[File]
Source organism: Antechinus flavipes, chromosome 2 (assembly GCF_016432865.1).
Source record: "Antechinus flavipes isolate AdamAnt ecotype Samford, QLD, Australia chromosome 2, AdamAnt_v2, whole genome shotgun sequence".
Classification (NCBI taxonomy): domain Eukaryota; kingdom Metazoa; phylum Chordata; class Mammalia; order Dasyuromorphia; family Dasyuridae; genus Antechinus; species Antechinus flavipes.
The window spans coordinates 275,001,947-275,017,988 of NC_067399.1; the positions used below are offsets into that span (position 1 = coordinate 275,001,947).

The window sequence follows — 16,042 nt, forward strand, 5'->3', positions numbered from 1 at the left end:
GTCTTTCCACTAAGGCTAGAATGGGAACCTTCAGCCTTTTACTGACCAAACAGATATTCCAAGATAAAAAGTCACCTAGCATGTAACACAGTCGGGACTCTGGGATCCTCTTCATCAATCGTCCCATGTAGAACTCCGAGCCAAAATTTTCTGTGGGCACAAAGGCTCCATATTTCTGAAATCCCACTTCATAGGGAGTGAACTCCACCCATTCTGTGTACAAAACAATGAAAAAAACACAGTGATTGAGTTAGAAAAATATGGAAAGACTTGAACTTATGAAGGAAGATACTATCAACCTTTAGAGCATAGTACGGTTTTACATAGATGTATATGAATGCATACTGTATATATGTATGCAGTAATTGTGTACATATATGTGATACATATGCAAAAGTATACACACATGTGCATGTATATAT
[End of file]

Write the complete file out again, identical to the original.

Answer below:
Source organism: Antechinus flavipes, chromosome 2 (assembly GCF_016432865.1).
Source record: "Antechinus flavipes isolate AdamAnt ecotype Samford, QLD, Australia chromosome 2, AdamAnt_v2, whole genome shotgun sequence".
Classification (NCBI taxonomy): domain Eukaryota; kingdom Metazoa; phylum Chordata; class Mammalia; order Dasyuromorphia; family Dasyuridae; genus Antechinus; species Antechinus flavipes.
The window spans coordinates 275,001,947-275,017,988 of NC_067399.1; the positions used below are offsets into that span (position 1 = coordinate 275,001,947).

The window sequence follows — 16,042 nt, forward strand, 5'->3', positions numbered from 1 at the left end:
GTCTTTCCACTAAGGCTAGAATGGGAACCTTCAGCCTTTTACTGACCAAACAGATATTCCAAGATAAAAAGTCACCTAGCATGTAACACAGTCGGGACTCTGGGATCCTCTTCATCAATCGTCCCATGTAGAACTCCGAGCCAAAATTTTCTGTGGGCACAAAGGCTCCATATTTCTGAAATCCCACTTCATAGGGAGTGAACTCCACCCATTCTGTGTACAAAACAATGAAAAAAACACAGTGATTGAGTTAGAAAAATATGGAAAGACTTGAACTTATGAAGGAAGATACTATCAACCTTTAGAGCATAGTACGGTTTTACATAGATGTATATGAATGCATACTGTATATATGTATGCAGTAATTGTGTACATATATGTGATACATATGCAAAAGTATACACACATGTGCATGTATATAT